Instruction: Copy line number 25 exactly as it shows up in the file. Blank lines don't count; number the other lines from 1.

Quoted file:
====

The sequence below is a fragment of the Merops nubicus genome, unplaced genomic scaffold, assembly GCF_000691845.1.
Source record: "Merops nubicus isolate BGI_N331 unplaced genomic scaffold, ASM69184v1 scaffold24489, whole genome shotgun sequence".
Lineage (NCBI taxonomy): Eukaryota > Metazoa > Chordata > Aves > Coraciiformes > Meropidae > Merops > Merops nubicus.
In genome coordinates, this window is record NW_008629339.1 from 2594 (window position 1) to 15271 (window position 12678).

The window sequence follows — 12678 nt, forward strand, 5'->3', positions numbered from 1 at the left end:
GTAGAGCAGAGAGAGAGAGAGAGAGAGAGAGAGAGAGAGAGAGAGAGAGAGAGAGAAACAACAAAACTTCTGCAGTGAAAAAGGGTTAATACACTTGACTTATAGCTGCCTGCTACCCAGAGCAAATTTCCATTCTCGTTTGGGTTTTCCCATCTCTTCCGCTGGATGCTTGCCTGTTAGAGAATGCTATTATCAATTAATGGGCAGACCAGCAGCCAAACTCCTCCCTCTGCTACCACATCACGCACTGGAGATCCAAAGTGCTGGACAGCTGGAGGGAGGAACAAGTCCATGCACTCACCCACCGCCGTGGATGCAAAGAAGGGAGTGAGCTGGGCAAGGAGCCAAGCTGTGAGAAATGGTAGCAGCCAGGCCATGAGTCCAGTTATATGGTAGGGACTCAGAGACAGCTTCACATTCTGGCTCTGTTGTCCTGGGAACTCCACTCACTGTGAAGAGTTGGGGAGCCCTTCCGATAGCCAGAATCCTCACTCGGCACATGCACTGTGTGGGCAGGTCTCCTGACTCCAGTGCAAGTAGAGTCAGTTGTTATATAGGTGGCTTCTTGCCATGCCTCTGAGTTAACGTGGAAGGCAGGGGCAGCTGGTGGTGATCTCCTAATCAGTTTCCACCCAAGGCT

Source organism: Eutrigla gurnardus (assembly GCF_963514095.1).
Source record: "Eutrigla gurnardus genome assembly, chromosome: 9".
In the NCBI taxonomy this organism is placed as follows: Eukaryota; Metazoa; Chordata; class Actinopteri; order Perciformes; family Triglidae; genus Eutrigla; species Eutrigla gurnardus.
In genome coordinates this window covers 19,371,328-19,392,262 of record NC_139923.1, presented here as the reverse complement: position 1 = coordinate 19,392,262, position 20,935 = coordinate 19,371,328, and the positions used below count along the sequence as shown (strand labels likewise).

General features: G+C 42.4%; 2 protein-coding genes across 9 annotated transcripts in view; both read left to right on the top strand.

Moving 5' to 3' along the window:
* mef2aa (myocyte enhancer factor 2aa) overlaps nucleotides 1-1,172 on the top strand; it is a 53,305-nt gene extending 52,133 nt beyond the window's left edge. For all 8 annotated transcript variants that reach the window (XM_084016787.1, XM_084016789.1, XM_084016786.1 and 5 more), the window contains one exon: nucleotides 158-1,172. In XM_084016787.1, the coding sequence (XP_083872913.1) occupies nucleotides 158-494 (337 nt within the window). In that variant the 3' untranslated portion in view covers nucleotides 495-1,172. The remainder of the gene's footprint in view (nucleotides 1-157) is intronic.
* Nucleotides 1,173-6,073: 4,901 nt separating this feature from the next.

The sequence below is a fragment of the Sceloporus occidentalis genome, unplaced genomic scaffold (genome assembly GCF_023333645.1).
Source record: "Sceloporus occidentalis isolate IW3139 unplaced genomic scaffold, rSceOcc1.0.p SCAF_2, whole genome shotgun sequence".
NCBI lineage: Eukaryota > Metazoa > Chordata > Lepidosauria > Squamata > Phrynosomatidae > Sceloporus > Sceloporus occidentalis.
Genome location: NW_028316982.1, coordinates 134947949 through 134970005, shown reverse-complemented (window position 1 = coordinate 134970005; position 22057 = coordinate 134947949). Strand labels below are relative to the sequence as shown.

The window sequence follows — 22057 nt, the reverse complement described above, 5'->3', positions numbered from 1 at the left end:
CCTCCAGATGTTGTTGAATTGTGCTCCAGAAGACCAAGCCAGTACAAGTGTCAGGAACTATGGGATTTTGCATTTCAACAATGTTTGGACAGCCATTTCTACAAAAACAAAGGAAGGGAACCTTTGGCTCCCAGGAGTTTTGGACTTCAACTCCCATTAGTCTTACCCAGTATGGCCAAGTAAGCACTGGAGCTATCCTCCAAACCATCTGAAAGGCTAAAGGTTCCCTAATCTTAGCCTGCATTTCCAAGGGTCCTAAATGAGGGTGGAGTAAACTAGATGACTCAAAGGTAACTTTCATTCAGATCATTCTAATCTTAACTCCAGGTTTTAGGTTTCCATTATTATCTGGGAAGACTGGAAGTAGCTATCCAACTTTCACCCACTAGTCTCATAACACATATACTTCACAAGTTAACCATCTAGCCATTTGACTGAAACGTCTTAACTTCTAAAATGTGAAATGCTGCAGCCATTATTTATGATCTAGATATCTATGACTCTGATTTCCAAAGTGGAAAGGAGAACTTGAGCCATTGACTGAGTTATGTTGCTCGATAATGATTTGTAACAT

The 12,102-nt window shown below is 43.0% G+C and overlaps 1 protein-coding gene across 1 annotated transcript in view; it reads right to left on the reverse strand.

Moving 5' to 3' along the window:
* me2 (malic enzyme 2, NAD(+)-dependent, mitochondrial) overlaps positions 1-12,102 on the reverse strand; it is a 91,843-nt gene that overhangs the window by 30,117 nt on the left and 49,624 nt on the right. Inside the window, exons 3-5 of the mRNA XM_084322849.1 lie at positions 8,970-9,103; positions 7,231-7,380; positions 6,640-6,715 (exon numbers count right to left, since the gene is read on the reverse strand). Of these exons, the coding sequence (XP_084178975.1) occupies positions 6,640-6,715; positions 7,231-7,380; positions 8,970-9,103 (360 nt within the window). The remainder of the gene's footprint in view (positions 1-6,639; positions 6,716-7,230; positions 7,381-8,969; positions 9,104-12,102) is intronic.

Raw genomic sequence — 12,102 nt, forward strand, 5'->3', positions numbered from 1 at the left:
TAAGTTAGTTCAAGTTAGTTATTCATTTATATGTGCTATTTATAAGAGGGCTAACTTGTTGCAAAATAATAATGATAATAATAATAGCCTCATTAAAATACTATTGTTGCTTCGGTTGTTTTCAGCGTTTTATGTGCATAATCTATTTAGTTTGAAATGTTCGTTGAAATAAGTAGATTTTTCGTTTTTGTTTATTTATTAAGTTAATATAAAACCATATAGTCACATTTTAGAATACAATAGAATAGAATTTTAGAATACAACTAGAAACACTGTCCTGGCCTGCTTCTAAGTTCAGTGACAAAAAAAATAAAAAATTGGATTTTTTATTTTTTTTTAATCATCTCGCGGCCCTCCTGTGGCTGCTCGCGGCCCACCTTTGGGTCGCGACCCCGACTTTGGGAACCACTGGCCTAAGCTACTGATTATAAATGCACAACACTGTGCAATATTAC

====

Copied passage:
TAAGTTAGTTCAAGTTAGTTATTCATTTATATGTGCTATTTATAAGAGGGCTAACTTGTTGCAAAATAATAATGATAATAATAATAGCCTCATTAAAATACTATTGTTGCTTCGGTTGTTTTCAGCGTTTTATGTGCATAATCTATTTAGTTTGAAATGTTCGTTGAAATAAGTAGATTTTTCGTTTTTGTTTATTTATTAAGTTAATATAAAACCATATAGTCACATTTTAGAATACAATAGAATAGAATTTTAGAATACAACTAGAAACACTGTCCTGGCCTGCTTCTAAGTTCAGTGACAAAAAAAATAAAAAATTGGATTTTTTATTTTTTTTTAATCATCTCGCGGCCCTCCTGTGGCTGCTCGCGGCCCACCTTTGGGTCGCGACCCCGACTTTGGGAACCACTGGCCTAAGCTACTGATTATAAATGCACAACACTGTGCAATATTAC